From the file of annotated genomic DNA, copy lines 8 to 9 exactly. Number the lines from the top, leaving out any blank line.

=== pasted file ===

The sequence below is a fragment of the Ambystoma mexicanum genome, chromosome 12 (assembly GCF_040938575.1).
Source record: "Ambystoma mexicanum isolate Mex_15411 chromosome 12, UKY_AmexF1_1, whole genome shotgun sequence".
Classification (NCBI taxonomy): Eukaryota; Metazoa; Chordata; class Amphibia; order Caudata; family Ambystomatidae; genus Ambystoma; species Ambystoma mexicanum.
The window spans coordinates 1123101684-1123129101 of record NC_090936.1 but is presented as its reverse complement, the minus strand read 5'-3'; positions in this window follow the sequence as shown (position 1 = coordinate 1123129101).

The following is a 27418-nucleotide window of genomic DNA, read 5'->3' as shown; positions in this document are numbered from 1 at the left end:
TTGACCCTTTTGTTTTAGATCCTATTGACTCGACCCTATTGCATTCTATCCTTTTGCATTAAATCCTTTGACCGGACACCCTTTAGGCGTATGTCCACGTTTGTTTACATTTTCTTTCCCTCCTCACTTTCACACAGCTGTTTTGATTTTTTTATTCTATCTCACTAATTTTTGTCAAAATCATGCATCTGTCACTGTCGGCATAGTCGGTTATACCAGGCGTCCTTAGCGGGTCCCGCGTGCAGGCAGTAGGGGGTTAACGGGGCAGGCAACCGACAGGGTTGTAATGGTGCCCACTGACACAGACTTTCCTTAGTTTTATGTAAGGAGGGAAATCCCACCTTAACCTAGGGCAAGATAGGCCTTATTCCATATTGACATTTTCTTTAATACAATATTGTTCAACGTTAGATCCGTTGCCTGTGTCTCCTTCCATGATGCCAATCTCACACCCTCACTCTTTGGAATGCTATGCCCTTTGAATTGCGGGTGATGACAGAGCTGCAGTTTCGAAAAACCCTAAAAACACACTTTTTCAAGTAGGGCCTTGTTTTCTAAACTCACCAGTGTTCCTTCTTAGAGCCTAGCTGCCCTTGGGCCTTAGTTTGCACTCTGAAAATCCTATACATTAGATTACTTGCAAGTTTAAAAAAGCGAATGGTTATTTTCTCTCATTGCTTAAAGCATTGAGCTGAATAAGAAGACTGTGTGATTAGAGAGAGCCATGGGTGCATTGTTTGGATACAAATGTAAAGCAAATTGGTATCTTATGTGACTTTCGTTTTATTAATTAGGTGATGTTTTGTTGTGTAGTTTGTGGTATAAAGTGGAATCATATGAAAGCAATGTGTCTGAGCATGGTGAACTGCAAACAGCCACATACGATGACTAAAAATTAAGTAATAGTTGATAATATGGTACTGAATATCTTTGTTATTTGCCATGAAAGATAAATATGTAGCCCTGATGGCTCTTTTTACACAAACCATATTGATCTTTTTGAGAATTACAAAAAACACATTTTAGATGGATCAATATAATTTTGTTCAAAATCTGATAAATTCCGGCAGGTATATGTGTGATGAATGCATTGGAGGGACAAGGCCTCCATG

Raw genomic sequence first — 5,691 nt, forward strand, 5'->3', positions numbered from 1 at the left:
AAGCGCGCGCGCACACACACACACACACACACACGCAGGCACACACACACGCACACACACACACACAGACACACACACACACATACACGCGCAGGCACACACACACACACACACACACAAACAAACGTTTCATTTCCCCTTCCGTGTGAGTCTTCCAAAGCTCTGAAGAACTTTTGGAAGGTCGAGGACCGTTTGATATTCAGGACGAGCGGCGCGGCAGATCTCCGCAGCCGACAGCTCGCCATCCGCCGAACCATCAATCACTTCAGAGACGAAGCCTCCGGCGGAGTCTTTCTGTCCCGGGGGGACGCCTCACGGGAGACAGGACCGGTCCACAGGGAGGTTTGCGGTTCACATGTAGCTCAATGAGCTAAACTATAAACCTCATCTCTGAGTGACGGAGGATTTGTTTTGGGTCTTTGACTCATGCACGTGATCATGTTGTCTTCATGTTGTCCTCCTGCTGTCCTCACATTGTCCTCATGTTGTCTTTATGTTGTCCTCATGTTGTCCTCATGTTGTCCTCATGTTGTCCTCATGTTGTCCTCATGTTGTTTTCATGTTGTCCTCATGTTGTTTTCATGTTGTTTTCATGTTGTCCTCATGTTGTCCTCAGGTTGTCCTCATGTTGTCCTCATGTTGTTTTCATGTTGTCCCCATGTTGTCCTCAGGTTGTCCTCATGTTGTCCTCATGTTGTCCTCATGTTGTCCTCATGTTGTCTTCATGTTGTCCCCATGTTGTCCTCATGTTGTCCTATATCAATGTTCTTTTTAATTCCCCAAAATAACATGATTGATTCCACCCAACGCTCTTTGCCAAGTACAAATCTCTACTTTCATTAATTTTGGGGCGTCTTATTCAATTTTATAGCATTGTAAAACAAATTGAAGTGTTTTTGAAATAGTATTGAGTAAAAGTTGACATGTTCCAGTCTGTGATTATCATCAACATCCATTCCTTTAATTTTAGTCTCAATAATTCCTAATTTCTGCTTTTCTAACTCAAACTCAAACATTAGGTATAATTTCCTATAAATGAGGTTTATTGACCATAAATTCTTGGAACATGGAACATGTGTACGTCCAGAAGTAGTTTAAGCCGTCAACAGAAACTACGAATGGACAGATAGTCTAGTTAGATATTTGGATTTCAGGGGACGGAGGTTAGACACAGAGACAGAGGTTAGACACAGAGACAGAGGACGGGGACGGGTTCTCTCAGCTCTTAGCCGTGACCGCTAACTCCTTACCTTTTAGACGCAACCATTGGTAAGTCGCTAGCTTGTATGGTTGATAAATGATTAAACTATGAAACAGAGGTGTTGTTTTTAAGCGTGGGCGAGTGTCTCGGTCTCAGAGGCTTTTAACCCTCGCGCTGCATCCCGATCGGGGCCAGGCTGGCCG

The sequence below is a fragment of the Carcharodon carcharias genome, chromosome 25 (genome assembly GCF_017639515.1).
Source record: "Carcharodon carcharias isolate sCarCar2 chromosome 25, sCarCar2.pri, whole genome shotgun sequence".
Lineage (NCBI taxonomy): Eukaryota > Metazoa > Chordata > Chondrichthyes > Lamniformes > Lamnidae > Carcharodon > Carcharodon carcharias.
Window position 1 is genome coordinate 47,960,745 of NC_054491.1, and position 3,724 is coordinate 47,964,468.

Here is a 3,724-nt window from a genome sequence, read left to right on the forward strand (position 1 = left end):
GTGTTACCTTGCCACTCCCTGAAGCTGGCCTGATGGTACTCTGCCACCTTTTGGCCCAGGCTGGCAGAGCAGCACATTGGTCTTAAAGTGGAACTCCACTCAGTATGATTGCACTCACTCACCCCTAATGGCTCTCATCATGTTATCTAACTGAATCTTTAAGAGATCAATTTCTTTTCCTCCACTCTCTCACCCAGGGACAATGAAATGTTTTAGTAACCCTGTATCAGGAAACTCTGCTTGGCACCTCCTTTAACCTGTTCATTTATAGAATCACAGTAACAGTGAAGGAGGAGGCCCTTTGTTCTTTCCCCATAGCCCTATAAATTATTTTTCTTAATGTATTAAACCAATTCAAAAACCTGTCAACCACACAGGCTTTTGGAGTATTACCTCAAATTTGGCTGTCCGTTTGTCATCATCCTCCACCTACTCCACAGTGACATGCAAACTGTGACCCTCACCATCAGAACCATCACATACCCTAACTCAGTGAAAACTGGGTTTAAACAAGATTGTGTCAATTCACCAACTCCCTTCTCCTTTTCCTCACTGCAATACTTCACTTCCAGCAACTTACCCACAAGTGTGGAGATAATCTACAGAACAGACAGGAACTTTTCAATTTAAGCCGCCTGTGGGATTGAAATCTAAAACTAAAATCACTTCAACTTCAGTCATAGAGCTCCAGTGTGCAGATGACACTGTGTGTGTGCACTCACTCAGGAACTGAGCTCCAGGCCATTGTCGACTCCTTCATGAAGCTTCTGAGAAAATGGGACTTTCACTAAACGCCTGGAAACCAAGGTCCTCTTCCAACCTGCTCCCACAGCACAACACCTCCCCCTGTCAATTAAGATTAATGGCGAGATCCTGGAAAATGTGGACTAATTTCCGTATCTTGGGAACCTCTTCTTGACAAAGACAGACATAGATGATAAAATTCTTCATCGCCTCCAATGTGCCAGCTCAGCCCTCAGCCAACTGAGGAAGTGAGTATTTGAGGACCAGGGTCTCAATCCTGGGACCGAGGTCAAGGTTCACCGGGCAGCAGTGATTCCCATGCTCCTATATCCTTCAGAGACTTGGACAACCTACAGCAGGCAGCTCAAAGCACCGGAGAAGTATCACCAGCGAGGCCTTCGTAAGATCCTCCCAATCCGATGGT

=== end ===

AAGCGCGCGCGCACACACACACACACACACACACGCAGGCACACACACACGCACACACACACACACAGACACACACACACACATACACGCGCAGGCACACACACACACACACACACACAAACAAACGTTTCATTTCCCCTTCCGTGTGAGTCTTCCAAAGCTCTGAAGAACTTTTGGAAGGTCGAGGACCGTTTGATATTCAGGACGAGCGGCGCGGCAGATCTCCGCAGCCGACAGCTCGCCATCCGCCGAACCATCAATCACTTCAGAGACGAAGCCTCCGGCGGAGTCTTTCTGTCCCGGGGGGACGCCTCACGGGAGACAGGACCGGTCCACAGGGAGGTTTGCGGTTCACATGTAGCTCAATGAGCTAAACTATAAACCTCATCTCTGAGTGACGGAGGATTTGTTTTGGGTCTTTGACTCATGCACGTGATCATGTTGTCTTCATGTTGTCCTCCTGCTGTCCTCACATTGTCCTCATGTTGTCTTTATGTTGTCCTCATGTTGTCCTCATGTTGTCCTCATGTTGTCCTCATGTTGTCCTCATGTTGTTTTCATGTTGTCCTCATGTTGTTTTCATGTTGTTTTCATGTTGTCCTCATGTTGTCCTCAGGTTGTCCTCATGTTGTCCTCATGTTGTTTTCATGTTGTCCCCATGTTGTCCTCAGGTTGTCCTCATGTTGTCCTCATGTTGTCCTCATGTTGTCCTCATGTTGTCTTCATGTTGTCCCCATGTTGTCCTCATGTTGTCCTATATCAATGTTCTTTTTAATTCCCCAAAATAACATGATTGATTCCACCCAACGCTCTTTGCCAAGTACAAATCTCTACTTTCATTAATTTTGGGGCGTCTTATTCAATTTTATAGCATTGTAAAACAAATTGAAGTGTTTTTGAAATAGTATTGAGTAAAAGTTGACATGTTCCAGTCTGTGATTATCATCAACATCCATTCCTTTAATTTTAGTCTCAATAATTCCTAATTTCTGCTTTTCTAACTCAAACTCAAACATTAGGTATAATTTCCTATAAATGAGGTTTATTGACCATAAATTCTTGGAACATGGAACATGTGTACGTCCAGAAGTAGTTTAAGCCGTCAACAGAAACTACGAATGGACAGATAGTCTAGTTAGATATTTGGATTTCAGGGGACGGAGGTTAGACACAGAGACAGAGGTTAGACACAGAGACAGAGGACGGGGACGGGTTCTCTCAGCTCTTAGCCGTGACCGCTAACTCCTTACCTTTTAGACGCAACCATTGGTAAGTCGCTAGCTTGTATGGTTGATAAATGATTAAACTATGAAACAGAGGTGTTGTTTTTAAGCGTGGGCGAGTGTCTCGGTCTCAGAGGCTTTTAACCCTCGCGCTGCATCCCGATCGGGGCCAGGCTGGCCG

The sequence below is a fragment of the Carcharodon carcharias genome, chromosome 25 (genome assembly GCF_017639515.1).